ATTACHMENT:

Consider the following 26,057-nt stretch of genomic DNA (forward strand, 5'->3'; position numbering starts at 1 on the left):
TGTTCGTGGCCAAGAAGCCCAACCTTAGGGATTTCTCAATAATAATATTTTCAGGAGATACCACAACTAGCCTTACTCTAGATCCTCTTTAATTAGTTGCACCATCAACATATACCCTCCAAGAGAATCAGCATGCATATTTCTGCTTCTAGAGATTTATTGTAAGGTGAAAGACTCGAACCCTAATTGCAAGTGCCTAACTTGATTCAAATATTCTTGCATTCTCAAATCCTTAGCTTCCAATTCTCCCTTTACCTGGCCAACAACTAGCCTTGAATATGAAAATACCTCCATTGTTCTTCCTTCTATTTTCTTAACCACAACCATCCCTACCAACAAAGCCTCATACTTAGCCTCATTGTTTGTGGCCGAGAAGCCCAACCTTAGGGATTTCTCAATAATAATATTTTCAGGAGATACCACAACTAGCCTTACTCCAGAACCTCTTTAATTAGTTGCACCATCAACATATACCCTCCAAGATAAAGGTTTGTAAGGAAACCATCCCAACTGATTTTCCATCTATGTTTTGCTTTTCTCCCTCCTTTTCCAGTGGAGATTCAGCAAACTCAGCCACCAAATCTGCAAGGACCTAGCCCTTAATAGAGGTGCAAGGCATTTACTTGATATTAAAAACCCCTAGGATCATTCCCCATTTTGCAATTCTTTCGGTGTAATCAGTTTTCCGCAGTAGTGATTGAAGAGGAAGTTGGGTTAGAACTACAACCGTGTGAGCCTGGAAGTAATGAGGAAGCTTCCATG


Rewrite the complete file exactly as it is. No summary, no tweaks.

Consider the following 26,057-nt stretch of genomic DNA (forward strand, 5'->3'; position numbering starts at 1 on the left):
TGTTCGTGGCCAAGAAGCCCAACCTTAGGGATTTCTCAATAATAATATTTTCAGGAGATACCACAACTAGCCTTACTCTAGATCCTCTTTAATTAGTTGCACCATCAACATATACCCTCCAAGAGAATCAGCATGCATATTTCTGCTTCTAGAGATTTATTGTAAGGTGAAAGACTCGAACCCTAATTGCAAGTGCCTAACTTGATTCAAATATTCTTGCATTCTCAAATCCTTAGCTTCCAATTCTCCCTTTACCTGGCCAACAACTAGCCTTGAATATGAAAATACCTCCATTGTTCTTCCTTCTATTTTCTTAACCACAACCATCCCTACCAACAAAGCCTCATACTTAGCCTCATTGTTTGTGGCCGAGAAGCCCAACCTTAGGGATTTCTCAATAATAATATTTTCAGGAGATACCACAACTAGCCTTACTCCAGAACCTCTTTAATTAGTTGCACCATCAACATATACCCTCCAAGATAAAGGTTTGTAAGGAAACCATCCCAACTGATTTTCCATCTATGTTTTGCTTTTCTCCCTCCTTTTCCAGTGGAGATTCAGCAAACTCAGCCACCAAATCTGCAAGGACCTAGCCCTTAATAGAGGTGCAAGGCATTTACTTGATATTAAAAACCCCTAGGATCATTCCCCATTTTGCAATTCTTTCGGTGTAATCAGTTTTCCGCAGTAGTGATTGAAGAGGAAGTTGGGTTAGAACTACAACCGTGTGAGCCTGGAAGTAATGAGGAAGCTTCCATG